Patient Safety

SS 34 - Patient Safety

249 - High Volume Incident Learning System Use is Associated With Durable Improvement in Patient Safety Culture Over 5 Years

Wednesday, October 24
8:25 AM - 8:35 AM
Location: Room 008

High Volume Incident Learning System Use is Associated With Durable Improvement in Patient Safety Culture Over 5 Years
P. Hartvigson1, M. Nyflot1, A. S. Kusano2, L. Jordan2, M. B. Spraker1, A. Kim2, R. P. Ermoian3, G. M. Kane2, and E. C. Ford4; 1University of Washington, Department of Radiation Oncology, Seattle, WA, 2University of Washington, Seattle, WA, 3University of Washington, Radiation Oncology Department, Seattle, WA, 4University of Washington Medical Center, Seattle, WA

Purpose/Objective(s): Incident learning systems (ILS) require substantial time and effort to maintain and risks staff burnout and ILS disuse. Understanding the permanence of ILS benefits to safety culture and the relationship between staff ILS engagement and safety culture are important considerations for resource allocation for safety initiatives. Here we assess the durability of ILS-associated safety culture improvements and ILS engagement at five years.

Materials/Methods: Prior to initiating the ILS in 2012, a survey assessing patient safety culture was sent to all staff to establish a baseline. The survey draws from the validated AHRQ Hospital Survey on Patient Safety Culture. The same survey was collected annually for the subsequent five years through 2017. Key aspects of safety culture, including overall patient safety grade, were analyzed using chi-square test to compare baseline rate of positive scores (4-5 on 5-point Likert scale) to the post-ILS 5-year average. ILS engagement was measured by self-reported number of ILS entries submitted by respondents in the previous 12 months.

Results: The annual safety culture survey response rate was ≥68% each year (range 68-81%). High-volume reporting was sustained over five years (4673 reported events; average of one ILS entry per patient). Significant increases in positive responses pre vs post-ILS were observed in responsibility and self-efficacy (p < 0.001), feedback (p < 0.01), teamwork (p<0.01), and open communication and punitive concerns (p = 0.02). The percent awarding the department an “excellent” safety grade increased from 16% to 28% (5-year mean). Overall patient safety grade of good or excellent was significantly improved (69% vs 85% 5-year mean, p = 0.03). The percent of self-reported ILS engagement increased significantly (p < 0.001).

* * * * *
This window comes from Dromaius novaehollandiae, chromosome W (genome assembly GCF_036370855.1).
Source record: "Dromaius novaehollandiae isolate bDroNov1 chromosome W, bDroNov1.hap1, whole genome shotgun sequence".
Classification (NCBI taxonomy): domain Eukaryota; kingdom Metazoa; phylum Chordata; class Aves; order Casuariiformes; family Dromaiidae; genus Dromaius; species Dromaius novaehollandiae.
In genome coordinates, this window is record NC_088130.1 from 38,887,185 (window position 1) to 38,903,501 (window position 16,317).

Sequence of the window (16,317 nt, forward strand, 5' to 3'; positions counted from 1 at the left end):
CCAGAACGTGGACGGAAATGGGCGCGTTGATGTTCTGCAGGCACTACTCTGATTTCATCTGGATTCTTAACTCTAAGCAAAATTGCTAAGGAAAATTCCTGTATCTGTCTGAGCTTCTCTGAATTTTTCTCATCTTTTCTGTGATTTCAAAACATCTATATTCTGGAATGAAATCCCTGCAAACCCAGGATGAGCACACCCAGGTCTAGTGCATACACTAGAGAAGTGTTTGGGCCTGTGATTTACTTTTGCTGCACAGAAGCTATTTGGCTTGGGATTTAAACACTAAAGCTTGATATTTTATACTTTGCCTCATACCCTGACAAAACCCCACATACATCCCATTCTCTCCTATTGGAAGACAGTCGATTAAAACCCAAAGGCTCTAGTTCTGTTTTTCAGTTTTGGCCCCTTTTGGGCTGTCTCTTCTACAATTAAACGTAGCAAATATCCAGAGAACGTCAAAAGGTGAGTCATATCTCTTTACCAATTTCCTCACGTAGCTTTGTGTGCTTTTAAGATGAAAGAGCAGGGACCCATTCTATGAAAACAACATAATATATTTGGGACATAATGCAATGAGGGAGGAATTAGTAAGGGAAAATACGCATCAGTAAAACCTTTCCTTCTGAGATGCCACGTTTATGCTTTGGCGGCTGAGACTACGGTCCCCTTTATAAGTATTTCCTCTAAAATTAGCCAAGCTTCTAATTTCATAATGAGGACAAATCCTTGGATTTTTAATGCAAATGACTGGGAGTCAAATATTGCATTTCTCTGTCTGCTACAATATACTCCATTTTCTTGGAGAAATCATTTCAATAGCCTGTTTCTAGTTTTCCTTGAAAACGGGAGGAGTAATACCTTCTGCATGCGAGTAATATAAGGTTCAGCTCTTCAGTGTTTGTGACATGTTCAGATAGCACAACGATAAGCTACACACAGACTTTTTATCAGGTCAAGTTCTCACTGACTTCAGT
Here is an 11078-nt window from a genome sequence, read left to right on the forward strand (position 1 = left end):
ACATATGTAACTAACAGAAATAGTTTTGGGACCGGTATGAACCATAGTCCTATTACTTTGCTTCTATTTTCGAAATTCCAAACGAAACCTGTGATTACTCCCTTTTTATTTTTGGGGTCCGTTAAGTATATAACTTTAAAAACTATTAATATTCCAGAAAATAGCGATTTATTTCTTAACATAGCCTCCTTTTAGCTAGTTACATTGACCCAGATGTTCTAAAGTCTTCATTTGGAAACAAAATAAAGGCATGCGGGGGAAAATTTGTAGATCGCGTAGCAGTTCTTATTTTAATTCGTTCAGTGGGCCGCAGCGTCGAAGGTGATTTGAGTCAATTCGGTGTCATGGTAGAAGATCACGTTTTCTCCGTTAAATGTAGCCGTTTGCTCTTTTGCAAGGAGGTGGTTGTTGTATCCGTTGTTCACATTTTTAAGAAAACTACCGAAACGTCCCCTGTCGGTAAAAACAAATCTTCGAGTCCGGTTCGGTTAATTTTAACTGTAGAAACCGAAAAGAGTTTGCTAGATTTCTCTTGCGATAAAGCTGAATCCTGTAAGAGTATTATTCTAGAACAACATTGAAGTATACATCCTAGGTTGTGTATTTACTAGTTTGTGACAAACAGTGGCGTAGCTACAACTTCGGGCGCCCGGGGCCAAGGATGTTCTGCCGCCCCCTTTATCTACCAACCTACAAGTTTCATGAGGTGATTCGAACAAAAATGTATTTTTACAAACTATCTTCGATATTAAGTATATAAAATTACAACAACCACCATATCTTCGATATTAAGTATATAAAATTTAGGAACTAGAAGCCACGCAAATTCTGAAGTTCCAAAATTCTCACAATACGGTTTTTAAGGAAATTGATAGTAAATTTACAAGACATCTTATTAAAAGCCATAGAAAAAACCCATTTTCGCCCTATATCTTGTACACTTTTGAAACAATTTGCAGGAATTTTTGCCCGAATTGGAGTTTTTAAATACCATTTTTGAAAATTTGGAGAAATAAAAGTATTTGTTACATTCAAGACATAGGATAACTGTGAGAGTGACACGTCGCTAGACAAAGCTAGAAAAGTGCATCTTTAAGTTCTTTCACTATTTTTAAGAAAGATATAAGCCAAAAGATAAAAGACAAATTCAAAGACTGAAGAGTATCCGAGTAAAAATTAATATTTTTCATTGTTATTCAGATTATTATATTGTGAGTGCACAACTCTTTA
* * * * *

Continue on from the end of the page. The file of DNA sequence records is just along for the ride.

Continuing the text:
Conclusion: Comprehensive high volume incident learning is associated with significant improvements in patient safety culture and improved ILS engagement over 5 years, offering further evidence for the broader adoption of such safety initiatives by other institutions.

Author Disclosure: P. Hartvigson: None. M. Nyflot: None. A.S. Kusano: None. M.B. Spraker: None. A. Kim: None. R.P. Ermoian: Employee; Neighborhood Healthcare. E.C. Ford: Research Grant; National Cancer Institute (NCI). Board of directors member; AAPM.

Pehr Hartvigson, MD

Disclosure:
Employment
University of Washington Medical Center: Resident physician: Employee

Presentation(s):

Send Email for Pehr Hartvigson


Assets

249 - High Volume Incident Learning System Use is Associated With Durable Improvement in Patient Safety Culture Over 5 Years



Attendees who have favorited this

Please enter your access key

The asset you are trying to access is locked. Please enter your access key to unlock.

Send Email for High Volume Incident Learning System Use is Associated With Durable Improvement in Patient Safety Culture Over 5 Years